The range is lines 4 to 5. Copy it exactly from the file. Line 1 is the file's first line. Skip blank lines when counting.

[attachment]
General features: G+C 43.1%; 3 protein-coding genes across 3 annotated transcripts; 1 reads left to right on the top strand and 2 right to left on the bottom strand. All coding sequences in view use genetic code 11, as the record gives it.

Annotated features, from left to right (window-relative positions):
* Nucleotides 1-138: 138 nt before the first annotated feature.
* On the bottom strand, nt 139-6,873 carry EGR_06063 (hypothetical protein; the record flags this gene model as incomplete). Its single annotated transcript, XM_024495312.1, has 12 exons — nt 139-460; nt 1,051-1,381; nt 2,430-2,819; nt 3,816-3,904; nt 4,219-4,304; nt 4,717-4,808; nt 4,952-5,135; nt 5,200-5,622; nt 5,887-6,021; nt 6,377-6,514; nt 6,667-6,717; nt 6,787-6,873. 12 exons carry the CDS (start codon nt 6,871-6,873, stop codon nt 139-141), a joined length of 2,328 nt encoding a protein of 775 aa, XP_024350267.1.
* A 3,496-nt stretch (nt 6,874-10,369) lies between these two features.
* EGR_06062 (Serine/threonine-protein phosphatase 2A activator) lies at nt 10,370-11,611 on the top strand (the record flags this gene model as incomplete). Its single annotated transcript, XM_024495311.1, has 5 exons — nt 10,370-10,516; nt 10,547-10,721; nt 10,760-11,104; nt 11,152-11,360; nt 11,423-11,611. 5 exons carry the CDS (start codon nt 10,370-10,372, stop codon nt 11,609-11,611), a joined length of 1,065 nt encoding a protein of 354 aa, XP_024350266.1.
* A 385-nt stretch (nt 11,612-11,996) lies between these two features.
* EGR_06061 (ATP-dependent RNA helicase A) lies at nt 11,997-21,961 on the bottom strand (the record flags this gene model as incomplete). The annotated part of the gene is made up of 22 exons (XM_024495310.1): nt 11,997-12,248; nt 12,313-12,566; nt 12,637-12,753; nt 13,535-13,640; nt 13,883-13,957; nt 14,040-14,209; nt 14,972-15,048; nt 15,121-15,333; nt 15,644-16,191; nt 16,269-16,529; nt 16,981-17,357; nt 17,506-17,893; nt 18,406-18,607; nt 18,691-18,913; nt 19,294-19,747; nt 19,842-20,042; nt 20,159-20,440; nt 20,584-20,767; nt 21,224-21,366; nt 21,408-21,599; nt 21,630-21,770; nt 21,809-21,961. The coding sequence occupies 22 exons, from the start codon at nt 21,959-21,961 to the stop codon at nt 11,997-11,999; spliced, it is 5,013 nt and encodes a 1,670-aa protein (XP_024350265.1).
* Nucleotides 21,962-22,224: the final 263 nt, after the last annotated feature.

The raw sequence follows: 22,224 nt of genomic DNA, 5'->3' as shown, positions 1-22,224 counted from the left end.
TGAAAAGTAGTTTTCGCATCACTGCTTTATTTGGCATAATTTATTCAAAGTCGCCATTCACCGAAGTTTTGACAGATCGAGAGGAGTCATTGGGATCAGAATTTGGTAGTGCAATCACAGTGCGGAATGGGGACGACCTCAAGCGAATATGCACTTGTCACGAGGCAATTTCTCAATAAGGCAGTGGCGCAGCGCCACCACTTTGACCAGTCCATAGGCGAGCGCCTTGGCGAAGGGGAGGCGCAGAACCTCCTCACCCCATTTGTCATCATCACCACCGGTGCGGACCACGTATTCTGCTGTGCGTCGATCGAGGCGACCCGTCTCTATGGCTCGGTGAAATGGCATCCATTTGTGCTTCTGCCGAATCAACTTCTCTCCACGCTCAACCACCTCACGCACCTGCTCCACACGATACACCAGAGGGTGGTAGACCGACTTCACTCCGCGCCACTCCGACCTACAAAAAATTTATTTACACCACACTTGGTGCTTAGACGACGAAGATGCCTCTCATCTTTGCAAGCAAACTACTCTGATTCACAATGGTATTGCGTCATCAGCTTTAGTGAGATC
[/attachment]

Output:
* On the bottom strand, nt 139-6,873 carry EGR_06063 (hypothetical protein; the record flags this gene model as incomplete). Its single annotated transcript, XM_024495312.1, has 12 exons — nt 139-460; nt 1,051-1,381; nt 2,430-2,819; nt 3,816-3,904; nt 4,219-4,304; nt 4,717-4,808; nt 4,952-5,135; nt 5,200-5,622; nt 5,887-6,021; nt 6,377-6,514; nt 6,667-6,717; nt 6,787-6,873. 12 exons carry the CDS (start codon nt 6,871-6,873, stop codon nt 139-141), a joined length of 2,328 nt encoding a protein of 775 aa, XP_024350267.1.
* A 3,496-nt stretch (nt 6,874-10,369) lies between these two features.